There are plenty of modules and manifests that have been written by my colleagues which I tend to delve into to re-use snippets of code. As mentioned previously, NIHS just isn’t necessary as these previously written working bits of code can be used for whatever you’re doing. It will save you time and stress, as someone’s done the legwork for you. Don’t be too proud.
When I was writing the manifest I used Vagrant to allow me to test my changes locally without constantly pushing to live. It gave me the opportunity to trash and rebuild the box within minutes and test the automation side of the manifest. I was able to make quick and drastic changes without any risk of upsetting the live puppet repo. Any changes I needed to make I could verify them within minutes. For me it’s an invaluable tool and it’s my go to software to safely test.
Over the past few years I have been exposed to Puppet, but never really delved that deeply into it. Here’s some top level Pro’s and Con’s I’ve cobbled together out of my experience so far:
- Puppet allows for automation of your nodes
- There is a Puppet large community due to the market share and customers base and the level of documentation and support is vast.
- The ability gain documentation through configuration is fantastic.
- Securely store and transfer passwords via hiera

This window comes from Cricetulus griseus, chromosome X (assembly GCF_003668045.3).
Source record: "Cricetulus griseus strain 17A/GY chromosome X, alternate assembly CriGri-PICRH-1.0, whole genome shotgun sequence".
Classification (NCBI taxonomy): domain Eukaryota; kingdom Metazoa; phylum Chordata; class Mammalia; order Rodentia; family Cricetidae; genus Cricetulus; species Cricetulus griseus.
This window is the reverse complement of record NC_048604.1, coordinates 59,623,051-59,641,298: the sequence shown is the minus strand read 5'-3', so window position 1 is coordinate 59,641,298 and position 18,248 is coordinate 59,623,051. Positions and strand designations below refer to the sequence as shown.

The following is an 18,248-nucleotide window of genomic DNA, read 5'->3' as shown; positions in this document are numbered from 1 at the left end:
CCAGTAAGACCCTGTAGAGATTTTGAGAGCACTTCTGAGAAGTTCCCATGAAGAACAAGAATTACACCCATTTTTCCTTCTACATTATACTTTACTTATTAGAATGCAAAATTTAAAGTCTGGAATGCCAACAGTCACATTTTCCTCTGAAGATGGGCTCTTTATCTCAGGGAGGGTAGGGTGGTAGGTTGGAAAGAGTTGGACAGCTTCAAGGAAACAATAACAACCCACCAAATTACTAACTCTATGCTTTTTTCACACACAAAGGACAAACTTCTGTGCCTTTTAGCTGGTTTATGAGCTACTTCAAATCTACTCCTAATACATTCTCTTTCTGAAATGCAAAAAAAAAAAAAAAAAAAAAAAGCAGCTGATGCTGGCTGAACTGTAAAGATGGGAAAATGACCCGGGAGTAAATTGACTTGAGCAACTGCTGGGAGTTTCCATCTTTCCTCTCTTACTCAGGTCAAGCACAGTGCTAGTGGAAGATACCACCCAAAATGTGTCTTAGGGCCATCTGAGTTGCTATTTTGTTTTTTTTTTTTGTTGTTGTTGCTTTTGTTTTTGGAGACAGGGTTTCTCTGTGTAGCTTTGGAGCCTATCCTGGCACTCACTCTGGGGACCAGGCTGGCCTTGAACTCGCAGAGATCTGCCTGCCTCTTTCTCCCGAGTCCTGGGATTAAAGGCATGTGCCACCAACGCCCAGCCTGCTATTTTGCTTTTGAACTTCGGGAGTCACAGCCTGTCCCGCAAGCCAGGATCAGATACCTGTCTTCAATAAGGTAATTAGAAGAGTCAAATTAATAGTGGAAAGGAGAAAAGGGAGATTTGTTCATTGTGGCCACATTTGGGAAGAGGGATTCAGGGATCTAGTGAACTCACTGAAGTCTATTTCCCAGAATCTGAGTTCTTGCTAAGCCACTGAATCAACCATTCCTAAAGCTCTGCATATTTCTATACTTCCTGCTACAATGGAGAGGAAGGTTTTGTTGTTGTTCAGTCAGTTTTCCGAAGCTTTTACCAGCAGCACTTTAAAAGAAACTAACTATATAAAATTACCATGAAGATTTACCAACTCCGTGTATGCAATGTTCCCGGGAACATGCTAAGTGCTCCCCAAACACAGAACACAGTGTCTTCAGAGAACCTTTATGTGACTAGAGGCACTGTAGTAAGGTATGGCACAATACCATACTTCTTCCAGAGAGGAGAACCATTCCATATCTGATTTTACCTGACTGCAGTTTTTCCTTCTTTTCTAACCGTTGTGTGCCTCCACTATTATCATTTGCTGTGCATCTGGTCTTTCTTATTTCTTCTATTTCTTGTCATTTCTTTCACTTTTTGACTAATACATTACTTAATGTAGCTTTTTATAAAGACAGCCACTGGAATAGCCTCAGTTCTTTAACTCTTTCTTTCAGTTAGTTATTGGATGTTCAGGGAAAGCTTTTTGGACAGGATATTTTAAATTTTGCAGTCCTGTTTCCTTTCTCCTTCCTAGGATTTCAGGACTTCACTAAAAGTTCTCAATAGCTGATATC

- Puppet supports many platforms out of the box
- Open source
- Supports both Puppet and pure Ruby when writing your manifests and modules.
- Clear and understandable errors on Puppet run fails for debugging.
- Introducing new OS’s to if you haven’t allowed for OS agnosticism can be a nuisance if you haven’t initially written manifests/modules with this in mind.
- Repos can become messy overtime but that comes down to housekeeping more than Puppet
- Shouldn’t use Puppet for large file transfers
- Mismatch of Ruby and Gem versions can be a colossal pain to fix especially in terms of Mac OS X agents.
- Without version control you cannot see what was previously applied to the box.
Even though my time with Puppet and configuration management/automation software has been limited, I’ve now caught the bug and want to automate all the things. If you haven’t looked into Puppet or it’s cousins I’d definitely recommend it. Puppet won’t solve all your problems but it’s a good start.
Open source is the best source
As always this wouldn’t have been possible without the fantastic open source community.